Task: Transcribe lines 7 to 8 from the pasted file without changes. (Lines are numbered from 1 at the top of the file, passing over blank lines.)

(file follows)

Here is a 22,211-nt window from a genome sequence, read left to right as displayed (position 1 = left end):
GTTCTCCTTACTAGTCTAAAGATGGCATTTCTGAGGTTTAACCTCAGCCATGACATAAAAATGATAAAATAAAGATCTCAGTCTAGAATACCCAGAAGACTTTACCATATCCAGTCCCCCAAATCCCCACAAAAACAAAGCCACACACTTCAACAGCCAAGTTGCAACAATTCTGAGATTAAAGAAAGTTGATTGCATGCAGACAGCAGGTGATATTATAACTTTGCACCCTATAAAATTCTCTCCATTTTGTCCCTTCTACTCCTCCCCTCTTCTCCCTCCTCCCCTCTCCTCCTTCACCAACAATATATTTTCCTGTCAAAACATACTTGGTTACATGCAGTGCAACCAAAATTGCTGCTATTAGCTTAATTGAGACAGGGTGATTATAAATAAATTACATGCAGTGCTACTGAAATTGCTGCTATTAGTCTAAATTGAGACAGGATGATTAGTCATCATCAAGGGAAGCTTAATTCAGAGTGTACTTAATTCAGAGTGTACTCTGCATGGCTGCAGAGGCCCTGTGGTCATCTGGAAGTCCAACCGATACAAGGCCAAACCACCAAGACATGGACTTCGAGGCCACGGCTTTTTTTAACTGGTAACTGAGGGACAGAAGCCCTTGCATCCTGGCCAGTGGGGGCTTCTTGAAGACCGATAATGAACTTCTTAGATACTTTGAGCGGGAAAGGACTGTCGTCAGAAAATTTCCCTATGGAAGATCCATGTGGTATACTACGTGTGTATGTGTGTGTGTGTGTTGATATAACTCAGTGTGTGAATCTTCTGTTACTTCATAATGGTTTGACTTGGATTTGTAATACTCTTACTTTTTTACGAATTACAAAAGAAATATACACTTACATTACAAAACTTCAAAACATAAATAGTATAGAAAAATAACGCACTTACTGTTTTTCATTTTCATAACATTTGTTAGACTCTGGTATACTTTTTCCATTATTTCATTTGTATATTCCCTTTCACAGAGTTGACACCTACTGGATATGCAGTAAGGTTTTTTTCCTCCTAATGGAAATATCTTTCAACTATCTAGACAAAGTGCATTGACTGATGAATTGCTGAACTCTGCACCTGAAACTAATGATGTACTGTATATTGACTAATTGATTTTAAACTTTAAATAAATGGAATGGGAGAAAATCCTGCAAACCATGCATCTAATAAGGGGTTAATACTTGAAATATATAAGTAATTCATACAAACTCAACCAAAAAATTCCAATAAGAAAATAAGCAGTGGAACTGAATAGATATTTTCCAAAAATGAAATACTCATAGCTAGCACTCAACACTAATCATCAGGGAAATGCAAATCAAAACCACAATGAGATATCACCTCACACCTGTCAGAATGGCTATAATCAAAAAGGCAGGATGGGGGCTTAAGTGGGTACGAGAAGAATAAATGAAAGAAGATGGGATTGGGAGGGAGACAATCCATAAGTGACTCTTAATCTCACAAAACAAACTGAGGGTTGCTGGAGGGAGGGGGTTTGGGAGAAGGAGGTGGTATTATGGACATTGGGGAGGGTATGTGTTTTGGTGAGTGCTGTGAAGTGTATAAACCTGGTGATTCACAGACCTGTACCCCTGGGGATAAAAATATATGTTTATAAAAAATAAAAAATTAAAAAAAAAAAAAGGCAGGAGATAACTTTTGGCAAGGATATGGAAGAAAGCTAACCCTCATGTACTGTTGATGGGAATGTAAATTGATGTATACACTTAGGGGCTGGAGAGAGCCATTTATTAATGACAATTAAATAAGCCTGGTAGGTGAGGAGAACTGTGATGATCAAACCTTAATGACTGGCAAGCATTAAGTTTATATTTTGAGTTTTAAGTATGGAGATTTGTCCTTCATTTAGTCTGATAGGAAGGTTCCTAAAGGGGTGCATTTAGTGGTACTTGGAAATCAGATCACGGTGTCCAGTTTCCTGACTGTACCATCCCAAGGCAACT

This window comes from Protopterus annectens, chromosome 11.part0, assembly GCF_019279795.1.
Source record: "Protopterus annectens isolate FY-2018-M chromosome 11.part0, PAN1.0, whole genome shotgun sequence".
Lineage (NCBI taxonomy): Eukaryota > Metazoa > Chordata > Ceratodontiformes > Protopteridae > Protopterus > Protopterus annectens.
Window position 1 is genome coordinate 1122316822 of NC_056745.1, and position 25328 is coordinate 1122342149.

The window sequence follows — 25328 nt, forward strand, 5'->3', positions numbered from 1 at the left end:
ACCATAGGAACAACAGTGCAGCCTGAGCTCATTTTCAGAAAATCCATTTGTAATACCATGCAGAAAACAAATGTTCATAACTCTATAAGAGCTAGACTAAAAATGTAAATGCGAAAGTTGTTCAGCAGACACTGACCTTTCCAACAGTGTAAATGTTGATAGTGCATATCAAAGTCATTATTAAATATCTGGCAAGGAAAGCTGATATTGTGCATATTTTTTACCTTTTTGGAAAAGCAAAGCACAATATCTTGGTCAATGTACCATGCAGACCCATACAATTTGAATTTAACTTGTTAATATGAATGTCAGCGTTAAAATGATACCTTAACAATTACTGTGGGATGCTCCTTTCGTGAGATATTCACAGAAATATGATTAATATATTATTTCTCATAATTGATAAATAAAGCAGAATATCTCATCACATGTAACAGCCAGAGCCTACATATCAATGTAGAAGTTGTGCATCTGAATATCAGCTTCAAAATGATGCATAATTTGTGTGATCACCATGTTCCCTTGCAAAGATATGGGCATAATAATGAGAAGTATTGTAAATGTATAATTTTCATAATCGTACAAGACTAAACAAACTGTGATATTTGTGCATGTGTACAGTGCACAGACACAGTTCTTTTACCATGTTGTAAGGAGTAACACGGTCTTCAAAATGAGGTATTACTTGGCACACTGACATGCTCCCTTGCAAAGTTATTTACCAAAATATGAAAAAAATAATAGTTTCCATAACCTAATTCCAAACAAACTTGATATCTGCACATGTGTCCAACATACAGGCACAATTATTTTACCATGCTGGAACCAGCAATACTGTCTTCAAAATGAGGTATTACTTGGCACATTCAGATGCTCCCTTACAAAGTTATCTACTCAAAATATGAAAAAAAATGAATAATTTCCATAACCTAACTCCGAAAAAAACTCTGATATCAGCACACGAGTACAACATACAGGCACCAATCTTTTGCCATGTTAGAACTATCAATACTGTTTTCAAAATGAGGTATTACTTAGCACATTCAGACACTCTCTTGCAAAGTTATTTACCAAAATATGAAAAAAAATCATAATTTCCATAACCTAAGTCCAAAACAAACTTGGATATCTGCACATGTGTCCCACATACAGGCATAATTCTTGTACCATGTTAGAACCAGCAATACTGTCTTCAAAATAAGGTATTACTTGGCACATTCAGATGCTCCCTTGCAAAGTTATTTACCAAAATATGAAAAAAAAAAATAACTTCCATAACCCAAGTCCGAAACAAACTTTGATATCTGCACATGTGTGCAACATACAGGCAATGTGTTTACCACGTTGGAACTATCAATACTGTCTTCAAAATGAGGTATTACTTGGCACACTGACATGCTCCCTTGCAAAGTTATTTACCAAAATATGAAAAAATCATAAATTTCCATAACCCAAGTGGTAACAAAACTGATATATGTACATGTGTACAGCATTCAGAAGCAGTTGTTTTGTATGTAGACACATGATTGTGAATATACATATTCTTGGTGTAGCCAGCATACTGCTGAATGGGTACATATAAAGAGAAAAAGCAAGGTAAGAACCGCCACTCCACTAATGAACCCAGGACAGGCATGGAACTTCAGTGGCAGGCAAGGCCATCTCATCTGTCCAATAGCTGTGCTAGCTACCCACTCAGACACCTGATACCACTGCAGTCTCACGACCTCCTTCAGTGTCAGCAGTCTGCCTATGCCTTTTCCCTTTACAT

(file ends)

The window sequence follows — 25328 nt, forward strand, 5'->3', positions numbered from 1 at the left end:
ACCATAGGAACAACAGTGCAGCCTGAGCTCATTTTCAGAAAATCCATTTGTAATACCATGCAGAAAACAAATGTTCATAACTCTATAAGAGCTAGACTAAAAATGTAAATGCGAAAGTTGTTCAGCAGACACTGACCTTTCCAACAGTGTAAATGTTGATAGTGCATATCAAAGTCATTATTAAATATCTGGCAAGGAAAGCTGATATTGTGCATATTTTTTACCTTTTTGGAAAAGCAAAGCACAATATCTTGGTCAATGTACCATGCAGACCCATACAATTTGAATTTAACTTGTTAATATGAATGTCAGCGTTAAAATGATACCTTAACAATTACTGTGGGATGCTCCTTTCGTGAGATATTCACAGAAATATGATTAATATATTATTTCTCATAATTGATAAATAAAGCAGAATATCTCATCACATGTAACAGCCAGAGCCTACATATCAATGTAGAAGTTGTGCATCTGAATATCAGCTTCAAAATGATGCATAATTTGTGTGATCACCATGTTCCCTTGCAAAGATATGGGCATAATAATGAGAAGTATTGTAAATGTATAATTTTCATAATCGTACAAGACTAAACAAACTGTGATATTTGTGCATGTGTACAGTGCACAGACACAGTTCTTTTACCATGTTGTAAGGAGTAACACGGTCTTCAAAATGAGGTATTACTTGGCACACTGACATGCTCCCTTGCAAAGTTATTTACCAAAATATGAAAAAAATAATAGTTTCCATAACCTAATTCCAAACAAACTTGATATCTGCACATGTGTCCAACATACAGGCACAATTATTTTACCATGCTGGAACCAGCAATACTGTCTTCAAAATGAGGTATTACTTGGCACATTCAGATGCTCCCTTACAAAGTTATCTACTCAAAATATGAAAAAAAATGAATAATTTCCATAACCTAACTCCGAAAAAAACTCTGATATCAGCACACGAGTACAACATACAGGCACCAATCTTTTGCCATGTTAGAACTATCAATACTGTTTTCAAAATGAGGTATTACTTAGCACATTCAGACACTCTCTTGCAAAGTTATTTACCAAAATATGAAAAAAAATCATAATTTCCATAACCTAAGTCCAAAACAAACTTGGATATCTGCACATGTGTCCCACATACAGGCATAATTCTTGTACCATGTTAGAACCAGCAATACTGTCTTCAAAATAAGGTATTACTTGGCACATTCAGATGCTCCCTTGCAAAGTTATTTACCAAAATATGAAAAAAAAAAATAACTTCCATAACCCAAGTCCGAAACAAACTTTGATATCTGCACATGTGTGCAACATACAGGCAATGTGTTTACCACGTTGGAACTATCAATACTGTCTTCAAAATGAGGTATTACTTGGCACACTGACATGCTCCCTTGCAAAGTTATTTACCAAAATATGAAAAAATCATAAATTTCCATAACCCAAGTGGTAACAAAACTGATATATGTACATGTGTACAGCATTCAGAAGCAGTTGTTTTGTATGTAGACACATGATTGTGAATATACATATTCTTGGTGTAGCCAGCATACTGCTGAATGGGTACATATAAAGAGAAAAAGCAAGGTAAGAACCGCCACTCCACTAATGAACCCAGGACAGGCATGGAACTTCAGTGGCAGGCAAGGCCATCTCATCTGTCCAATAGCTGTGCTAGCTACCCACTCAGACACCTGATACCACTGCAGTCTCACGACCTCCTTCAGTGTCAGCAGTCTGCCTATGCCTTTTCCCTTTACAT